LAS VEGAS – Following hot on the heels of September’s Hall of Flowers in Santa Rosa, California, the cannabis industry’s other big trade show, MJBizCon 2021, descended upon the Las Vegas Convention Center for four days of business-to-business schmoozing, engaging, and reconnecting. The event took place October 19-22 after being sidelined since 2019 by the COVID-19 pandemic.
The expo, which launched in 2012, is the largest of its kind and has become the de facto meeting place for the North American and international cannabis business communities. The event takes over the 4.6-million-square-foot convention center, and the expo floor is an impressive (if a little chaotic) jumble of more than 1,110 businesses (most of which are non-plant touching), panels and forums.
mg Magazine was at the expo and pounding the Las Vegas Strip for the week, and these are our primary takeaways.
MJBizCon isn’t a place for consumer brands
MJBizCon is primarily a “picks-and-shovels” expo, connecting plant-touching businesses with those that provide the tools to improve their operations. Consumer-facing brands aren’t heavily represented on the show floor, which makes sense given that it’s them, cultivators, manufacturers, and retailers that are the “consumers” in this situation.
Consumer brand- and buyer-focused trade show Hall of Flowers built a microcosmic brand oasis in the middle of the conference room, showcasing primarily California brands (Kiva, Leune, Canndescent, Country) with a little East Coast representation from Bud’s Goods & Provisions in Massachusetts. This may be an indication the event is keen to expand its value to brand presenters in the future.
But as it stands, brands that plan to attend MJBizCon should do so to engage suppliers or meet investors. They’re unlikely to make many sales in a booth on the expo floor.
Beverages are taking off
Multistate operators and their backers are on the cusp of (finally) convincing Americans they should drink their weed. After a year that saw beverage brands including Cann break through, the ancillary sector is devoted more focus to packaging, machinery, and equipment for developing water-soluble emulsions. Beverages weren’t at the last show in 2019 in any significant way, so this represents a big category shift and hints that a lot more products may be coming.
Social equity conversations continue
Like most other cannabis conferences and events, MJBizCon is doing its part to further the conversation about equity and representation for people of color. Thursday’s panel titled “Increasing Minority Participation In The Cannabis Industry’s New and Emerging Markets” spotlighted voices like Tahir Johnson (director of social equity and inclusion at the Marijuana Policy Project) and Ernest Toney (founder of BIPOCann). Cultivation supply giant Hawthorne underlined its recent commitment to supporting nonprofits engaged in cannabis-related social justice work with an excellent panel in a snug engagement room.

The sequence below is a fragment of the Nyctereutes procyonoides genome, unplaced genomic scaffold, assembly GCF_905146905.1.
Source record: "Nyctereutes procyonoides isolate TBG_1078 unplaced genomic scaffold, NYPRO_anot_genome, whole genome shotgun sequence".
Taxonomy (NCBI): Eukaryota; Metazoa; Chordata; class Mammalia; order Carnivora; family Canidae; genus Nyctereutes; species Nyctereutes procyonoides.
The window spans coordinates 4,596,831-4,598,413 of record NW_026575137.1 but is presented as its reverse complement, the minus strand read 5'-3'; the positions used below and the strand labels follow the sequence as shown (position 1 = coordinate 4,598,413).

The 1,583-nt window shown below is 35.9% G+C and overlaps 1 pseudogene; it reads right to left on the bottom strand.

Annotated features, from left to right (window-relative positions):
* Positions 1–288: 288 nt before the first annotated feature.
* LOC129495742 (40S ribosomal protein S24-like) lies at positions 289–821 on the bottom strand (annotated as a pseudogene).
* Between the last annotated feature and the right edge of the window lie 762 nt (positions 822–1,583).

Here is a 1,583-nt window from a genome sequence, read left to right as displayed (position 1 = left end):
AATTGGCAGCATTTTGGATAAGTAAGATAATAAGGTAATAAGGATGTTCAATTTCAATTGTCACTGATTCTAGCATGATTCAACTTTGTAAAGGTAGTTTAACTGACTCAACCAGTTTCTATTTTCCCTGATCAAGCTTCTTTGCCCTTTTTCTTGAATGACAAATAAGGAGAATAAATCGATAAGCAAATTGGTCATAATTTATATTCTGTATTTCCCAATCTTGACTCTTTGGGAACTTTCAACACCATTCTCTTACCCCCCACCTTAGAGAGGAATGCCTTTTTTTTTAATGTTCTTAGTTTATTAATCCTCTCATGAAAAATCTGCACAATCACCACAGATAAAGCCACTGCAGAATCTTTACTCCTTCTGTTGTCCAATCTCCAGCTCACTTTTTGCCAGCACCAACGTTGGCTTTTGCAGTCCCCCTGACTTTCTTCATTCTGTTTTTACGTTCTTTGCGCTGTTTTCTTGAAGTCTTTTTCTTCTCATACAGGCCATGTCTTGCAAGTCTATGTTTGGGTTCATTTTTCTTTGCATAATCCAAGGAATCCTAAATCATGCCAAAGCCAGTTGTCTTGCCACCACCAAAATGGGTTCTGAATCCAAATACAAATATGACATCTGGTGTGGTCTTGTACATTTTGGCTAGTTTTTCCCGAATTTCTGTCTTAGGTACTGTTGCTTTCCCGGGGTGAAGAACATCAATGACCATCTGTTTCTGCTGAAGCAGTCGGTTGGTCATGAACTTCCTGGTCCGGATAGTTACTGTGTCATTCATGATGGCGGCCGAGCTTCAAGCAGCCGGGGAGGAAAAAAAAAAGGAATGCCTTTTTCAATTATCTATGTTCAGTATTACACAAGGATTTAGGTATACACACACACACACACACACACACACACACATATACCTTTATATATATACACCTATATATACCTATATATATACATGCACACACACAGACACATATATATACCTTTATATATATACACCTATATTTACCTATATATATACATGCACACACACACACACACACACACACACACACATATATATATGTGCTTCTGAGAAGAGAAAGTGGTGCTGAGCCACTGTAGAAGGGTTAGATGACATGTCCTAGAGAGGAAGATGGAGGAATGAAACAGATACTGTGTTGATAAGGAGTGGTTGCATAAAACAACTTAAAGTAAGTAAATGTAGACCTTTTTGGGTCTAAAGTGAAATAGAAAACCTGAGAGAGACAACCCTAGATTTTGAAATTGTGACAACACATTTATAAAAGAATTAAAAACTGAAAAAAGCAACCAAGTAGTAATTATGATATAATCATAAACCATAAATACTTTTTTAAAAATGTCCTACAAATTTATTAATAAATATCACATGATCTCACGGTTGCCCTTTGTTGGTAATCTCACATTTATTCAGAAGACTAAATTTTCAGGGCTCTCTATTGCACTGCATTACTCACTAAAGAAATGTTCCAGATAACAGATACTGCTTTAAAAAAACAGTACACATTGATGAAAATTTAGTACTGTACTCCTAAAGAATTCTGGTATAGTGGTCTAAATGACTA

People “attend” without attending
There is an entire subset of movers and shakers who go to Las Vegas during MJBizCon but don’t actually attend the expo. They told mg they opted not to purchase a pass for the event because they’re in town to meet people, not buy equipment.
This year, many spent their days at MJ Unpacked, a brand- and investor-focused side event organized by MJBizCon’s former organizers; they spent their nights flitting between the many lavish after-parties in hotels along the Strip. Could this indicate the beginning of something like a Las Vegas Cannabis Week?
Pack your blazer and 501s
As mentioned earlier, MJBizCon is an event largely for the Green Rush crowd, and they have a distinct uniform: suit jacket, plaid shirt, and Levi’s 501s. The look represents an unironic tribute to the most famous pick-and-shovel provider of the American West’s last great rush.
MJBizCon 2021 did little to assuage concern that cannabis’s future is being charted by those who have little to no connection to the traditional culture. There was the odd green-clad legacy eccentric wandering around, but they are an increasingly rare sight.